Page last updated at 2014-09-22 19:37:22 RSS
Black Bazaar
Market monitoring

Dashain is a time when even the poor loosen their purse strings. If they have no money, they borrow or get advance payment from office. With all these people flocking to their outlets, it is also a time for businesses to make money, often by brazenly cheating their customers. Their recent, repeated refusal to allow government inspectors to check their prices (and probity) suggests the same. Take the twin raids in Bishal Bazaar Supermarket over the last one week. The half a dozen shops that had been inspected before the shutters were pulled down were all found to be involved in black-marketing, charging customers 10 to 15 times the cost price. A T-shirt which cost Rs 76 was being sold for Rs 1,000; another jacket costing Rs 373 was going for Rs 3,540. The team found such unjustifiable (and illegal) mark-ups in nearly all products. As per the law, goods cannot be sold at over 20 percent of cost price. Yet in the absence of effective monitoring nearly all the retailers in expensive shopping hubs like New Road and Bagbazaar, one suspects, are in breach of the law.
The Right Fight
Sukhdev Shah
CK Raut
The arrest and possible imprisonment of Madhesi intellectual and political activist Chandra Kant (CK) Raut by Morang police on September 13, 2014, has opened new fissures in Nepali politics and has far-reaching consequences for the future of democracy and the country’s sovereignty.

The charges against CK Raut are serious and disturbing. He is accused of advocating a break-up of Nepali state, separating its Madhesh region from rest of the country, through all possible means, including an armed struggle.
Right From Start
Anirudra Neupane
Urban Governance
Battered And Bruised
Shristi Kafle
Sindhupalchowk slide

It was 7 am when we reached Bahrabise of Sindhupalchowk district, some six kilometers away from Lamo Sanghu walking through alternate slippery route. A long queue with hundreds of people was formed in Bahrabise, ignoring the heavy rainfall. Most of them seemed aged 50 or more. With torn clothes and pale faces and noticeable wrinkle lines, some of them were without even slippers. Some others looked like teenagers. The queue comprised remarkable number of women as well. I thought it might be the program for distribution of relief materials for the landslide victims. But to my surprise, these people started carrying heavy sack-packages in their back as laborers.

It has been a daily routine of some 600-700 people since the massive landslide at Jure of Ramche VDC in Sindhupalchowk this July. More than 100 people lost their lives; many went missing, houses washed away and large number of human settlements got destroyed by the natural disaster. The massive landslide not only swept away homes and people but also affected living of those alive, in shortage of food and shelter and direct impact on education, health, business and many more.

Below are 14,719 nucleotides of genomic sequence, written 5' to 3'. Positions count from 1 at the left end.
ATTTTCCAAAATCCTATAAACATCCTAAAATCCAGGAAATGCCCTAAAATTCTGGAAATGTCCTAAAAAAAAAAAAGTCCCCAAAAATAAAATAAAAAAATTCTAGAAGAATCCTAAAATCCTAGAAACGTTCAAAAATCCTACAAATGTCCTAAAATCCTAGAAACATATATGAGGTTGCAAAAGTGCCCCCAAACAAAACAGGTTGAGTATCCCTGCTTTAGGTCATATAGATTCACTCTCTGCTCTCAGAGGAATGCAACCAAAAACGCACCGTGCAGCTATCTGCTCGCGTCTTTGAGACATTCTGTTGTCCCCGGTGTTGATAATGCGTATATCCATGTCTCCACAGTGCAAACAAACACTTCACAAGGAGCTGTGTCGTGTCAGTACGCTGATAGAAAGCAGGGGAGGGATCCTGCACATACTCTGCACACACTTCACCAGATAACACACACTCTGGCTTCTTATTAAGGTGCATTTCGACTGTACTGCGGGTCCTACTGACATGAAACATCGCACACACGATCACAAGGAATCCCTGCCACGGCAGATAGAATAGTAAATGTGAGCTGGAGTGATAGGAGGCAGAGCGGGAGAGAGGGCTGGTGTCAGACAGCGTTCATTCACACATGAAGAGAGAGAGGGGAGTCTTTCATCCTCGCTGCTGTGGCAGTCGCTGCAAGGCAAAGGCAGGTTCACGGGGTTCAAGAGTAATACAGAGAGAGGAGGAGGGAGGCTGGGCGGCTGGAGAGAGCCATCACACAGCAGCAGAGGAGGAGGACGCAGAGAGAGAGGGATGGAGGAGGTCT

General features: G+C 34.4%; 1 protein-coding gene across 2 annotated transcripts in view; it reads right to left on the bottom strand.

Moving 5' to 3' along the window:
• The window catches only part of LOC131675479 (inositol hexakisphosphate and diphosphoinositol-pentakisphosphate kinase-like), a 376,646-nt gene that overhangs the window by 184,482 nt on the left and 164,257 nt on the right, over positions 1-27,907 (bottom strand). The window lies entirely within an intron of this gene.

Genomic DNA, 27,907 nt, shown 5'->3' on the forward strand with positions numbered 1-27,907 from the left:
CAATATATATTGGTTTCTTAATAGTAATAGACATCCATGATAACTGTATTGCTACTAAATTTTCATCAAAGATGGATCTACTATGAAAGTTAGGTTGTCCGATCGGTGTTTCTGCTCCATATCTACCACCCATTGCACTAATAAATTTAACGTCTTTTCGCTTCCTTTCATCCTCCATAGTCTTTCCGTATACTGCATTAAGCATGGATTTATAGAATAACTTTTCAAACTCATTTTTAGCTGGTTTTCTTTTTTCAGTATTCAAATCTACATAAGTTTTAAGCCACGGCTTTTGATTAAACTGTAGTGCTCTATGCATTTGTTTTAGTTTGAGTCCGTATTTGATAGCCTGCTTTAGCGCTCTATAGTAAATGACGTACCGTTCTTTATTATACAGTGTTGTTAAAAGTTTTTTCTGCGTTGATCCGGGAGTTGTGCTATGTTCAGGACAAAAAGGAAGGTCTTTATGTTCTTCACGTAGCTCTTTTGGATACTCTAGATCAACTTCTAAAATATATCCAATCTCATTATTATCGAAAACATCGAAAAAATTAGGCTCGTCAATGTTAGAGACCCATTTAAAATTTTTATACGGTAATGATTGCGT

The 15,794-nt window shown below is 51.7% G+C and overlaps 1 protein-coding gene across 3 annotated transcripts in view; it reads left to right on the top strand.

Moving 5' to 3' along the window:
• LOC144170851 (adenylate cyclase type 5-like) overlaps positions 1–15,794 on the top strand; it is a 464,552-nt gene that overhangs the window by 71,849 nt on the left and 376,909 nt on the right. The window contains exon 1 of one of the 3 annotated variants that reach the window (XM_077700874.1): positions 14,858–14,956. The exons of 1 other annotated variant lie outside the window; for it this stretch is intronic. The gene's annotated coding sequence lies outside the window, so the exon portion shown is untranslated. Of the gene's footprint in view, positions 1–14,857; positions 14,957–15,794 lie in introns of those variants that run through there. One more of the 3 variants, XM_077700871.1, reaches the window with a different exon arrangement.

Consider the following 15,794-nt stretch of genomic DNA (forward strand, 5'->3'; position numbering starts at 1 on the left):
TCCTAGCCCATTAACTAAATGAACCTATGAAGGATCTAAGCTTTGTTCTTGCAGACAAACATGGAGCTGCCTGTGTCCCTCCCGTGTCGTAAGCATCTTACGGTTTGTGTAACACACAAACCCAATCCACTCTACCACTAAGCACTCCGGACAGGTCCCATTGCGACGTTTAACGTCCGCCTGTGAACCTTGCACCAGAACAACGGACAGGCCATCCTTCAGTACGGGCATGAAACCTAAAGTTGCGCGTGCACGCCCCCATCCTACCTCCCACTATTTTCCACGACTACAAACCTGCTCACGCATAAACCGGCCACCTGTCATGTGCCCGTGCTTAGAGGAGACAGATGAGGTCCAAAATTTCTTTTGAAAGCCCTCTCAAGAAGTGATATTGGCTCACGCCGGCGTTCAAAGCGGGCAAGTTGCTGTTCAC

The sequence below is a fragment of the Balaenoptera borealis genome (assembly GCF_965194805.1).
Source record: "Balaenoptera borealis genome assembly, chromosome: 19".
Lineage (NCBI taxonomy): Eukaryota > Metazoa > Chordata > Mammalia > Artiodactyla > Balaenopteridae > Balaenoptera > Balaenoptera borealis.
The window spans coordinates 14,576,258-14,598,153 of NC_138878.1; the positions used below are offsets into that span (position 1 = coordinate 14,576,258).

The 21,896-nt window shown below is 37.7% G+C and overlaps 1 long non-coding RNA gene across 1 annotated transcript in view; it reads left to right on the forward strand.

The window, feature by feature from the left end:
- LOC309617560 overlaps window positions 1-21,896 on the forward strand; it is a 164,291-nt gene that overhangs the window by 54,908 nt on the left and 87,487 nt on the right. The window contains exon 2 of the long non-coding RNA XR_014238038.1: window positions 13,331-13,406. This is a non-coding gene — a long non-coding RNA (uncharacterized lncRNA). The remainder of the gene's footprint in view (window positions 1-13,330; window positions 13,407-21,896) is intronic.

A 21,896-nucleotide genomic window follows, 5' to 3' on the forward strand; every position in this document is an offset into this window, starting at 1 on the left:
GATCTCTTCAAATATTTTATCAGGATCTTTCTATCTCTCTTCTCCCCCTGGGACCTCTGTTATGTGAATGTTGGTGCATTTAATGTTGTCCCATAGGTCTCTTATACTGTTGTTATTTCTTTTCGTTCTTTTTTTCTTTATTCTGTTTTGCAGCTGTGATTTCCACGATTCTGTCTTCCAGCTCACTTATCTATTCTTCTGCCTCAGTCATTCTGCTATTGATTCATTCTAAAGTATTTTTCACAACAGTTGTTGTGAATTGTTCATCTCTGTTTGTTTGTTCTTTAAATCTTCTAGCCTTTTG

One's Not Enough
The four-day Ncell Nepal Literature Festival that ends today brought a much-needed relief from the perpetual ennui that the followers of the political process in Nepal, glacial at the best of times, can experience. In the brouhaha surrounding the new constitution, it often seems like politics is the only game in town. It is all too easy to get caught up in the constant political chatter, on noisy TV and radio stations, and daily broadsheets dripping with heavy political fare. We become rather insular in the process, our imagination restricted by the stultifying chatathon that passes for intellectual debate. Unsurprisingly, there was more of the same at this year’s literature fiesta, the gathering gaining an extra political overtone with the participation of Indian politician and writer Sashi Tharoor. But the festival is about so much more than politics. This annual gathering brings together writers, academics, public intellectuals, journalists, poets, economists, among many others—with foreign dignitaries like Tharoor and ex-Outlook India editor Vinod Mehta (present in the 2012 edition) adding extra spice. This year’s festival would have been all the more enjoyable had the rain not played havoc with the scheduling.
More Headlines:
  • Have your say
  • Reuniting the UK
  • Missing links
  • The Scot script
  • Know your boundary
  • On CK Raut
  • Man of people
  • Another chance
  • Tragedy of errors
  • The long fight
  • More Headlines»  



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